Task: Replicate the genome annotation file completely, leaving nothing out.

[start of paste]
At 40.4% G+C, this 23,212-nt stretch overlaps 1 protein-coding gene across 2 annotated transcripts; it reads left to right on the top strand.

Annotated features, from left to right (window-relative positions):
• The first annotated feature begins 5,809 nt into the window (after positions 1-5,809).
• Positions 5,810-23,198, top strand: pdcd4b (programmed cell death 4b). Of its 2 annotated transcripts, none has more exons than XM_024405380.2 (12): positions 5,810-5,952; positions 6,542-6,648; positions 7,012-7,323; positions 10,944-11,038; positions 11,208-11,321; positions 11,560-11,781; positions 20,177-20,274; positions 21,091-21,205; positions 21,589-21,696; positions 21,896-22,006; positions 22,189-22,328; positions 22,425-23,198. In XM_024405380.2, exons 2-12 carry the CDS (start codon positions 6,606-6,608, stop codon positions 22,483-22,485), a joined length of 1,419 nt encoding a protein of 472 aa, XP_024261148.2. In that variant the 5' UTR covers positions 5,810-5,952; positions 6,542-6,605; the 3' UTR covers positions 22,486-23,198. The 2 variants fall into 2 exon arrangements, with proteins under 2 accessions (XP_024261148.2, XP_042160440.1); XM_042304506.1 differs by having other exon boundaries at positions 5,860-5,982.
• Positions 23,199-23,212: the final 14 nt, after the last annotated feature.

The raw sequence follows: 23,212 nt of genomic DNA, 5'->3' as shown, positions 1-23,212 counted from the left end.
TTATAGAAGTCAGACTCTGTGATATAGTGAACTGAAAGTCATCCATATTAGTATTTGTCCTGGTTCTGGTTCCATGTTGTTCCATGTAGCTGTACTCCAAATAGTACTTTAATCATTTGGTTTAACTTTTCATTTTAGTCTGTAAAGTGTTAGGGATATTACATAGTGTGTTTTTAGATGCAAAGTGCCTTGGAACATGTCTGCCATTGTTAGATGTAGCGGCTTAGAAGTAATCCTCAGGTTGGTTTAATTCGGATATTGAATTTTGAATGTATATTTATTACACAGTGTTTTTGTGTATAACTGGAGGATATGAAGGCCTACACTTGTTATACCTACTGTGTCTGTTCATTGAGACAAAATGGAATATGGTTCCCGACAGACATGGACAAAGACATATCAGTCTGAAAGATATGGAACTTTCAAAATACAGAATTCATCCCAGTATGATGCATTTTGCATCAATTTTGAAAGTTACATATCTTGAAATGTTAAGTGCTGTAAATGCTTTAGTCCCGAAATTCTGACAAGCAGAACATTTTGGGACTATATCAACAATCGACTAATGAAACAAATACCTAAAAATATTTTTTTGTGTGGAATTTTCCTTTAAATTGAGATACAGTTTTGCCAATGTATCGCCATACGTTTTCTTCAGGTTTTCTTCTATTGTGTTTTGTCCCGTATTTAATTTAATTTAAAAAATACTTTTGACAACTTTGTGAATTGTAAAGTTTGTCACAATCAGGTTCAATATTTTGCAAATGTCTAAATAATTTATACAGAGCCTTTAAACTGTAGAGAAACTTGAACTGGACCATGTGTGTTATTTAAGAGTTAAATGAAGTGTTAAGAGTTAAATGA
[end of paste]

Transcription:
At 40.4% G+C, this 23,212-nt stretch overlaps 1 protein-coding gene across 2 annotated transcripts; it reads left to right on the top strand.

Annotated features, from left to right (window-relative positions):
• The first annotated feature begins 5,809 nt into the window (after positions 1-5,809).
• Positions 5,810-23,198, top strand: pdcd4b (programmed cell death 4b). Of its 2 annotated transcripts, none has more exons than XM_024405380.2 (12): positions 5,810-5,952; positions 6,542-6,648; positions 7,012-7,323; positions 10,944-11,038; positions 11,208-11,321; positions 11,560-11,781; positions 20,177-20,274; positions 21,091-21,205; positions 21,589-21,696; positions 21,896-22,006; positions 22,189-22,328; positions 22,425-23,198. In XM_024405380.2, exons 2-12 carry the CDS (start codon positions 6,606-6,608, stop codon positions 22,483-22,485), a joined length of 1,419 nt encoding a protein of 472 aa, XP_024261148.2. In that variant the 5' UTR covers positions 5,810-5,952; positions 6,542-6,605; the 3' UTR covers positions 22,486-23,198. The 2 variants fall into 2 exon arrangements, with proteins under 2 accessions (XP_024261148.2, XP_042160440.1); XM_042304506.1 differs by having other exon boundaries at positions 5,860-5,982.
• Positions 23,199-23,212: the final 14 nt, after the last annotated feature.

The raw sequence follows: 23,212 nt of genomic DNA, 5'->3' as shown, positions 1-23,212 counted from the left end.
TTATAGAAGTCAGACTCTGTGATATAGTGAACTGAAAGTCATCCATATTAGTATTTGTCCTGGTTCTGGTTCCATGTTGTTCCATGTAGCTGTACTCCAAATAGTACTTTAATCATTTGGTTTAACTTTTCATTTTAGTCTGTAAAGTGTTAGGGATATTACATAGTGTGTTTTTAGATGCAAAGTGCCTTGGAACATGTCTGCCATTGTTAGATGTAGCGGCTTAGAAGTAATCCTCAGGTTGGTTTAATTCGGATATTGAATTTTGAATGTATATTTATTACACAGTGTTTTTGTGTATAACTGGAGGATATGAAGGCCTACACTTGTTATACCTACTGTGTCTGTTCATTGAGACAAAATGGAATATGGTTCCCGACAGACATGGACAAAGACATATCAGTCTGAAAGATATGGAACTTTCAAAATACAGAATTCATCCCAGTATGATGCATTTTGCATCAATTTTGAAAGTTACATATCTTGAAATGTTAAGTGCTGTAAATGCTTTAGTCCCGAAATTCTGACAAGCAGAACATTTTGGGACTATATCAACAATCGACTAATGAAACAAATACCTAAAAATATTTTTTTGTGTGGAATTTTCCTTTAAATTGAGATACAGTTTTGCCAATGTATCGCCATACGTTTTCTTCAGGTTTTCTTCTATTGTGTTTTGTCCCGTATTTAATTTAATTTAAAAAATACTTTTGACAACTTTGTGAATTGTAAAGTTTGTCACAATCAGGTTCAATATTTTGCAAATGTCTAAATAATTTATACAGAGCCTTTAAACTGTAGAGAAACTTGAACTGGACCATGTGTGTTATTTAAGAGTTAAATGAAGTGTTAAGAGTTAAATGA